USS Semmes (DD-189)

USS Semmes (DD-189) was a Clemson class destroyer that served with the US Coast Guard in the interwar period and carried out a mix of experimental, training and escort work during the Second World War.

The Semmes was named after Ralph Semmes, a US Naval officer during the Mexican War and commander of the Confederate raiders Sumter and Alabama during the American Civil War.

USS Semmes (DD-189) at Guantanamo Bay, c.1919-20
USS Semmes (DD-189)
at Guantanamo Bay,
c.1919-20

The Semmes was laid down at Newport News on 10 June 1918, launched on 21 December 1918 and commissioned on 21 February 1920. After her shakedown cruise she took part in exercises off the US East Coast during the rest of 1920, then took part in the normal winter exercises in the Caribbean early in 1921. She also made a brief visit to the Pacific, before in April she returned to Norfolk.

The Semmes was chosen to be one of the destroyers that were to be decommissioned in 1922. She moved to Philadelphia on 12 April and was decommissioned on 17 July 1922.

The Semmes was recommissioned in the Coast Guard on 25 April 1932. She was prepared for her new role at Boston, and then moved to her base at new London, where she began operations on 25 September 1932. Between 7 September and 10 November 1933 she was detached for service with the Navy, before returning to Coast Guard control. On 20 April 1934 she was officially returned to naval control.

In order to satisfy the terms of the London Naval Treaty the Semmes became an experimental ship, and on 1 July 1935 she was officially redesignated as the miscellaneous auxiliary AG-24. By this point she was already serving with Experimental Division 1, working alongside submarines to test out underwater sound equipment. She continued to carry out this role for the rest of the 1930s.

After the US entry into the Second World War in December 1941 the Semmes continued her experimental work. She was also used for training by the Key West Sound School. However she was also pressed into service as a destroyer, and carried out a number of escort missions and anti-submarine patrols.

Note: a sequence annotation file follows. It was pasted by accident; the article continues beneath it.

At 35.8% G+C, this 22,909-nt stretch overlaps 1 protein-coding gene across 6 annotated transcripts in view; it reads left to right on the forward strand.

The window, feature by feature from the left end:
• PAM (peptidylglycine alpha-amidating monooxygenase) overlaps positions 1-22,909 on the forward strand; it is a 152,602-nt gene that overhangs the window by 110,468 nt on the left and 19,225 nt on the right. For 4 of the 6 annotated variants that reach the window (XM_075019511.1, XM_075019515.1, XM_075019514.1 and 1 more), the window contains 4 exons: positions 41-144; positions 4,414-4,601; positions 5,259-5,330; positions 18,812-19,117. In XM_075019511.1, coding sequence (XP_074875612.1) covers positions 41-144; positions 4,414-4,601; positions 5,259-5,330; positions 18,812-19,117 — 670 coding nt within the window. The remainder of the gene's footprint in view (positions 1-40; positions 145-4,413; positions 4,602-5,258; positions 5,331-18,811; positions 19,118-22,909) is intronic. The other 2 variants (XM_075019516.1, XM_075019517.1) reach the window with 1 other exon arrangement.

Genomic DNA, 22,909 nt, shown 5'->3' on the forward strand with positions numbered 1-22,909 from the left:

On 6 May 1942, during one of her patrols, she collided with the British merchant ship Senateur Duhamel off Cape Lookout. The British ship sank, and the Semmes helped rescue her crew, before putting into port for repairs. These were completed by 3 June, and the Semmes returned to her mix of escort, patrol and test work.

After the end of the war in Europe the Semmes was used by the Underwater Sound Laboratory, New London, as part of the anti-submarine surface group of the Operational Development Force. She was also used by the Submarine School and the Fleet Sonar School, but this role only lasted until 21 May 1945 when she entered the Philadelphia Yard, where she was decommissioned on 2 June 1946. The Semmes was sold for scrap on 25 November 1946 and scrapped in 1947.

Displacement (standard)

1,190t

Displacement (loaded)

1,308t

Top Speed

35kts
35.51kts at 24,890shp at 1,107t on trial (Preble)

Engine

2-shaft Westinghouse geared tubines
4 boilers
27,000shp (design)

Range

2,500nm at 20kts (design)

Armour - belt

 

 - deck

 

Length

314ft 4in

Width

30ft 10.5in

Armaments

Four 4in/ 50 guns
One 3in/23 AA gun
Twelve 21in torpedoes in four triple mountings
Two depth charge tracks
One Y-Gun depth charge projector

Crew complement

114

Launched

21 December 1918

Commissioned

21 February 1920

Decommissioned

2 June 1946

Sold

25 November 1946

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How to cite this article: Rickard, J (24 July 2018), USS Semmes (DD-189) , http://www.historyofwar.org/articles/weapons_USS_Semmes_DD189.html

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